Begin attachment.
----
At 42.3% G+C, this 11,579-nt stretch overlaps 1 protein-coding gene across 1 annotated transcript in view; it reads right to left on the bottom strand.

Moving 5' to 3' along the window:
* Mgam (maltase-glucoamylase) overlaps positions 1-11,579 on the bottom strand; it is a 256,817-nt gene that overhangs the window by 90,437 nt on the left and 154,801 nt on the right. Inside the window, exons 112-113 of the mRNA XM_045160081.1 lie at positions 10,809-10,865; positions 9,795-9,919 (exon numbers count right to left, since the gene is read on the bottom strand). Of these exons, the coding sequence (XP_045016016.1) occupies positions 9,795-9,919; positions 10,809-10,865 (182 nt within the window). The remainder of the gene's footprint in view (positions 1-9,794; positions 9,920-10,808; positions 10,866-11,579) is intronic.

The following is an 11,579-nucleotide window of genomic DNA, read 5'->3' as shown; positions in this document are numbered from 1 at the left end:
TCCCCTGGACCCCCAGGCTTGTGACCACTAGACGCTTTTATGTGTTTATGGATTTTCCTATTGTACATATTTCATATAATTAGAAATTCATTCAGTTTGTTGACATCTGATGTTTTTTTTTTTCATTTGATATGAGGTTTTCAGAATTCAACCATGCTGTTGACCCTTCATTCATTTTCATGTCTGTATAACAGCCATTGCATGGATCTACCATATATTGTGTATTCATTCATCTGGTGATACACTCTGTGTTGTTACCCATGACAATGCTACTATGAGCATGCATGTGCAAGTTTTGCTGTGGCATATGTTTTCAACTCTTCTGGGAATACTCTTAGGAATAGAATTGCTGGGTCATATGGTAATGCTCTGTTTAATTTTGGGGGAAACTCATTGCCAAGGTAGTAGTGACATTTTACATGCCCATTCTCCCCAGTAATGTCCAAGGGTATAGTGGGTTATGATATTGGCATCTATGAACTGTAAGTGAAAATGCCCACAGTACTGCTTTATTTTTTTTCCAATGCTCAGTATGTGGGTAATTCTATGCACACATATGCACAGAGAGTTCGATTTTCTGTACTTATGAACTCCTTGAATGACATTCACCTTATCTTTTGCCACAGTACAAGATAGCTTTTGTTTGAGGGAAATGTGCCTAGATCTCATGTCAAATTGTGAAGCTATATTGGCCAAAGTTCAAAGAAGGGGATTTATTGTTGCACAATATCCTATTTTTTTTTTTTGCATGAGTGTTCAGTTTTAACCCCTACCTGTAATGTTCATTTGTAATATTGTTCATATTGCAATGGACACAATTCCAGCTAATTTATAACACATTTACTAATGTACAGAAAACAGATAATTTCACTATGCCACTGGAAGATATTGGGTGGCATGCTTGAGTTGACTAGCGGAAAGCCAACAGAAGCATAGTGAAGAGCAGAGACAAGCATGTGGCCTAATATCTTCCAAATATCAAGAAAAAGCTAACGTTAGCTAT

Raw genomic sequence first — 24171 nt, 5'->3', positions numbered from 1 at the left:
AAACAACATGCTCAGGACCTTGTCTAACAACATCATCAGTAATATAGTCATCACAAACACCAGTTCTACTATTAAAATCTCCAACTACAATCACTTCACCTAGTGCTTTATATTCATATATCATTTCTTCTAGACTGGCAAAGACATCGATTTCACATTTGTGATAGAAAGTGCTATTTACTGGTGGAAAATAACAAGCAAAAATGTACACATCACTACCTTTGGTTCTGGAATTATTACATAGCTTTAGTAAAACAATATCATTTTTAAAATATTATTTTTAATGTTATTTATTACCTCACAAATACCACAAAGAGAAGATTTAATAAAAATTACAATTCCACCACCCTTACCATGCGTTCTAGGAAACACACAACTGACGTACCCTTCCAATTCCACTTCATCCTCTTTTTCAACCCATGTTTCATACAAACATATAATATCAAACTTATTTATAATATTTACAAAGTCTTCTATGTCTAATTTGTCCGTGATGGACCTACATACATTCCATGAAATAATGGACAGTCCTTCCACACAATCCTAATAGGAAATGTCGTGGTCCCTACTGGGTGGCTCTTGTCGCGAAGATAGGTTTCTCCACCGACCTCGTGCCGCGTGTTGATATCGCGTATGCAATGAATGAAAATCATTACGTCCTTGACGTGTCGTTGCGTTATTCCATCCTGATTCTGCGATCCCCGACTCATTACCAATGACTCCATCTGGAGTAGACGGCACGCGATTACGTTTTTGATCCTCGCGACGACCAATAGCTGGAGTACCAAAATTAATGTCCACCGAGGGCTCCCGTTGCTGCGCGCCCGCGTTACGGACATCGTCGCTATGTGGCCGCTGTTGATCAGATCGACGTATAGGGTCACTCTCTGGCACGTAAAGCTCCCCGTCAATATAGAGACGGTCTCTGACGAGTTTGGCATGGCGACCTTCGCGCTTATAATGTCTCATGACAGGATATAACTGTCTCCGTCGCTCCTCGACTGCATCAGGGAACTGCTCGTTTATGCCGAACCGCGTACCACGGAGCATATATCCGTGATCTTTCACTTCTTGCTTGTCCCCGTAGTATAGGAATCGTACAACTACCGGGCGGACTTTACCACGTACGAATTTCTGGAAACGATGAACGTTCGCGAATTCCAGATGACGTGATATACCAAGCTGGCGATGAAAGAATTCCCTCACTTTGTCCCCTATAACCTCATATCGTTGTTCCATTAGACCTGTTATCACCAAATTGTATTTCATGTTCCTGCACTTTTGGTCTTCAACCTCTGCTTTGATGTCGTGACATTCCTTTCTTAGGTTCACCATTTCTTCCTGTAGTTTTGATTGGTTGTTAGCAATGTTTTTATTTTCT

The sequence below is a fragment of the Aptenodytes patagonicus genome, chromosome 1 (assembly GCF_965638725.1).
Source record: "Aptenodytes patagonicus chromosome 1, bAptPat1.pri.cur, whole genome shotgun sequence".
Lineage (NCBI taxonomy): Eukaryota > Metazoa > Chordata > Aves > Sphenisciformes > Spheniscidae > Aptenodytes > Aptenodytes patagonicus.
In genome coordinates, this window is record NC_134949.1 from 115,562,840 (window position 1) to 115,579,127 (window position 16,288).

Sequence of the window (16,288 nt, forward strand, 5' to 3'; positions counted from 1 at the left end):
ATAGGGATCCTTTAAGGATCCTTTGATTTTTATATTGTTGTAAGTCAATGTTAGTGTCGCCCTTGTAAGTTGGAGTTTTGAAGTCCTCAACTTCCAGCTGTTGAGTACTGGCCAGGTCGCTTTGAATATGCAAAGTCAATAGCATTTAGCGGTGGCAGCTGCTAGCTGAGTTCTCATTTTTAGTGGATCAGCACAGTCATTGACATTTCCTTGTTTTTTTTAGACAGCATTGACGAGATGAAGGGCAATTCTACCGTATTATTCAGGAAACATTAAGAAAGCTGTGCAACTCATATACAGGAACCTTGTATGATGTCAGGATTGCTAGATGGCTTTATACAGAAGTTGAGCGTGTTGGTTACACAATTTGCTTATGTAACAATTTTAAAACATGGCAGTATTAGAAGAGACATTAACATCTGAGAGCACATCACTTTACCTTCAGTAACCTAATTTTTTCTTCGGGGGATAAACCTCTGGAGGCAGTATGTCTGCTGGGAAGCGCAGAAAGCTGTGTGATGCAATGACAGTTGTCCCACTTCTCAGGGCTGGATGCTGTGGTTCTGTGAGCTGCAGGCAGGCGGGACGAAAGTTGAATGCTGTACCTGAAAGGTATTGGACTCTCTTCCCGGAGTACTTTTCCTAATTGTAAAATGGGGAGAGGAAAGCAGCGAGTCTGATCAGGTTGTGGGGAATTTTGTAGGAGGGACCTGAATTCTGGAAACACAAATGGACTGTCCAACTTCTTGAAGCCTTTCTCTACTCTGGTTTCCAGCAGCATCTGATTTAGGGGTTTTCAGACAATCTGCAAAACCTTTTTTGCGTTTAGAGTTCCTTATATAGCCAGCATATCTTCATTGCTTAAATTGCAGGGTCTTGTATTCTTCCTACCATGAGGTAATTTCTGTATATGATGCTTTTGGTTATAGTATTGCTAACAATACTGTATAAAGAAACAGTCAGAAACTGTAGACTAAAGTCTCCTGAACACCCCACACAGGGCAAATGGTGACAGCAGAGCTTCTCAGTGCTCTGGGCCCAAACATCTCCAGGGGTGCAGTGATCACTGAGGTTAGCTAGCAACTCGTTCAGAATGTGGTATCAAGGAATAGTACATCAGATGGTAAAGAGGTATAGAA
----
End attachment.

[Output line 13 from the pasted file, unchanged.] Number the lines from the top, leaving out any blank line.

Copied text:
ATAGGGATCCTTTAAGGATCCTTTGATTTTTATATTGTTGTAAGTCAATGTTAGTGTCGCCCTTGTAAGTTGGAGTTTTGAAGTCCTCAACTTCCAGCTGTTGAGTACTGGCCAGGTCGCTTTGAATATGCAAAGTCAATAGCATTTAGCGGTGGCAGCTGCTAGCTGAGTTCTCATTTTTAGTGGATCAGCACAGTCATTGACATTTCCTTGTTTTTTTTAGACAGCATTGACGAGATGAAGGGCAATTCTACCGTATTATTCAGGAAACATTAAGAAAGCTGTGCAACTCATATACAGGAACCTTGTATGATGTCAGGATTGCTAGATGGCTTTATACAGAAGTTGAGCGTGTTGGTTACACAATTTGCTTATGTAACAATTTTAAAACATGGCAGTATTAGAAGAGACATTAACATCTGAGAGCACATCACTTTACCTTCAGTAACCTAATTTTTTCTTCGGGGGATAAACCTCTGGAGGCAGTATGTCTGCTGGGAAGCGCAGAAAGCTGTGTGATGCAATGACAGTTGTCCCACTTCTCAGGGCTGGATGCTGTGGTTCTGTGAGCTGCAGGCAGGCGGGACGAAAGTTGAATGCTGTACCTGAAAGGTATTGGACTCTCTTCCCGGAGTACTTTTCCTAATTGTAAAATGGGGAGAGGAAAGCAGCGAGTCTGATCAGGTTGTGGGGAATTTTGTAGGAGGGACCTGAATTCTGGAAACACAAATGGACTGTCCAACTTCTTGAAGCCTTTCTCTACTCTGGTTTCCAGCAGCATCTGATTTAGGGGTTTTCAGACAATCTGCAAAACCTTTTTTGCGTTTAGAGTTCCTTATATAGCCAGCATATCTTCATTGCTTAAATTGCAGGGTCTTGTATTCTTCCTACCATGAGGTAATTTCTGTATATGATGCTTTTGGTTATAGTATTGCTAACAATACTGTATAAAGAAACAGTCAGAAACTGTAGACTAAAGTCTCCTGAACACCCCACACAGGGCAAATGGTGACAGCAGAGCTTCTCAGTGCTCTGGGCCCAAACATCTCCAGGGGTGCAGTGATCACTGAGGTTAGCTAGCAACTCGTTCAGAATGTGGTATCAAGGAATAGTACATCAGATGGTAAAGAGGTATAGAA